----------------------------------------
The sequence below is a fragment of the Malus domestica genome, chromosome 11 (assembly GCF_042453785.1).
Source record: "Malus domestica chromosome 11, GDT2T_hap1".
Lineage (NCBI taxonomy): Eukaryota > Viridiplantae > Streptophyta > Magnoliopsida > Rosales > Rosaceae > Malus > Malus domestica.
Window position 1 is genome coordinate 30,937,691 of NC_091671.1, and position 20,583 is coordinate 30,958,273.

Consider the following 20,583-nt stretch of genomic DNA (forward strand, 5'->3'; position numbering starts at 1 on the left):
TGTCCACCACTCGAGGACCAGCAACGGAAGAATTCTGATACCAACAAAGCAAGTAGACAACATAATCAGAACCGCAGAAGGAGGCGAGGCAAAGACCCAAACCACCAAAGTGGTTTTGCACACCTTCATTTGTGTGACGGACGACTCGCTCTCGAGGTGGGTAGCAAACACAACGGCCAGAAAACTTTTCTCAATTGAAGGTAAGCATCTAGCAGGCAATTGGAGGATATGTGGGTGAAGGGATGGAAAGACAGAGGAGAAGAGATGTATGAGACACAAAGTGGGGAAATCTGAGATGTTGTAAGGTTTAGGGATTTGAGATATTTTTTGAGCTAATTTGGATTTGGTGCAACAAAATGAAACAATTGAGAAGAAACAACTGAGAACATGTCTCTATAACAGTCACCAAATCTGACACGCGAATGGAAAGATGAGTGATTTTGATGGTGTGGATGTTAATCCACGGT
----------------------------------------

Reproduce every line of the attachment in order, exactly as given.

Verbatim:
The sequence below is a fragment of the Malus domestica genome, chromosome 11 (assembly GCF_042453785.1).
Source record: "Malus domestica chromosome 11, GDT2T_hap1".
Lineage (NCBI taxonomy): Eukaryota > Viridiplantae > Streptophyta > Magnoliopsida > Rosales > Rosaceae > Malus > Malus domestica.
Window position 1 is genome coordinate 30,937,691 of NC_091671.1, and position 20,583 is coordinate 30,958,273.

Consider the following 20,583-nt stretch of genomic DNA (forward strand, 5'->3'; position numbering starts at 1 on the left):
TGTCCACCACTCGAGGACCAGCAACGGAAGAATTCTGATACCAACAAAGCAAGTAGACAACATAATCAGAACCGCAGAAGGAGGCGAGGCAAAGACCCAAACCACCAAAGTGGTTTTGCACACCTTCATTTGTGTGACGGACGACTCGCTCTCGAGGTGGGTAGCAAACACAACGGCCAGAAAACTTTTCTCAATTGAAGGTAAGCATCTAGCAGGCAATTGGAGGATATGTGGGTGAAGGGATGGAAAGACAGAGGAGAAGAGATGTATGAGACACAAAGTGGGGAAATCTGAGATGTTGTAAGGTTTAGGGATTTGAGATATTTTTTGAGCTAATTTGGATTTGGTGCAACAAAATGAAACAATTGAGAAGAAACAACTGAGAACATGTCTCTATAACAGTCACCAAATCTGACACGCGAATGGAAAGATGAGTGATTTTGATGGTGTGGATGTTAATCCACGGT